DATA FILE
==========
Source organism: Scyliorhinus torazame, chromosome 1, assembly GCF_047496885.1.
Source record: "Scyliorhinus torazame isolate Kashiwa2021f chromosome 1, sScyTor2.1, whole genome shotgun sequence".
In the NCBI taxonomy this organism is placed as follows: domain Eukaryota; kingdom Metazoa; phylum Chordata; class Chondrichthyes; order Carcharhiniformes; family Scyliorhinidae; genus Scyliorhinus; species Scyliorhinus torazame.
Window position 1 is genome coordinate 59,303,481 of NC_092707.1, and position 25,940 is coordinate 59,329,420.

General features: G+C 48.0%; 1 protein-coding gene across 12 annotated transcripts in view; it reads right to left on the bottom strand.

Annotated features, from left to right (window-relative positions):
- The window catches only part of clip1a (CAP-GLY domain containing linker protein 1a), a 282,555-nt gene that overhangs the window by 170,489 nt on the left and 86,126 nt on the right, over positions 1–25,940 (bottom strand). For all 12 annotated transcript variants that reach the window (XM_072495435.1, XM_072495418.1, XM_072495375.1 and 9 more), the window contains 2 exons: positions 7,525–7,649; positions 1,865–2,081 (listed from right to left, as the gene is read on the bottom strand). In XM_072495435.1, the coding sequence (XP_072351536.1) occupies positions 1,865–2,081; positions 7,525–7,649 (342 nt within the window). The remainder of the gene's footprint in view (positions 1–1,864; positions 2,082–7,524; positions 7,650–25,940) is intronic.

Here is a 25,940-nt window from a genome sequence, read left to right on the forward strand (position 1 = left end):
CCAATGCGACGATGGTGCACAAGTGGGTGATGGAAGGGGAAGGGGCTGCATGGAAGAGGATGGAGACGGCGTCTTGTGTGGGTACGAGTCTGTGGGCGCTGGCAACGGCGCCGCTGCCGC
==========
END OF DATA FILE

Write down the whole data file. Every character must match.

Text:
Source organism: Scyliorhinus torazame, chromosome 1, assembly GCF_047496885.1.
Source record: "Scyliorhinus torazame isolate Kashiwa2021f chromosome 1, sScyTor2.1, whole genome shotgun sequence".
In the NCBI taxonomy this organism is placed as follows: domain Eukaryota; kingdom Metazoa; phylum Chordata; class Chondrichthyes; order Carcharhiniformes; family Scyliorhinidae; genus Scyliorhinus; species Scyliorhinus torazame.
Window position 1 is genome coordinate 59,303,481 of NC_092707.1, and position 25,940 is coordinate 59,329,420.

General features: G+C 48.0%; 1 protein-coding gene across 12 annotated transcripts in view; it reads right to left on the bottom strand.

Annotated features, from left to right (window-relative positions):
- The window catches only part of clip1a (CAP-GLY domain containing linker protein 1a), a 282,555-nt gene that overhangs the window by 170,489 nt on the left and 86,126 nt on the right, over positions 1–25,940 (bottom strand). For all 12 annotated transcript variants that reach the window (XM_072495435.1, XM_072495418.1, XM_072495375.1 and 9 more), the window contains 2 exons: positions 7,525–7,649; positions 1,865–2,081 (listed from right to left, as the gene is read on the bottom strand). In XM_072495435.1, the coding sequence (XP_072351536.1) occupies positions 1,865–2,081; positions 7,525–7,649 (342 nt within the window). The remainder of the gene's footprint in view (positions 1–1,864; positions 2,082–7,524; positions 7,650–25,940) is intronic.

Here is a 25,940-nt window from a genome sequence, read left to right on the forward strand (position 1 = left end):
CCAATGCGACGATGGTGCACAAGTGGGTGATGGAAGGGGAAGGGGCTGCATGGAAGAGGATGGAGACGGCGTCTTGTGTGGGTACGAGTCTGTGGGCGCTGGCAACGGCGCCGCTGCCGC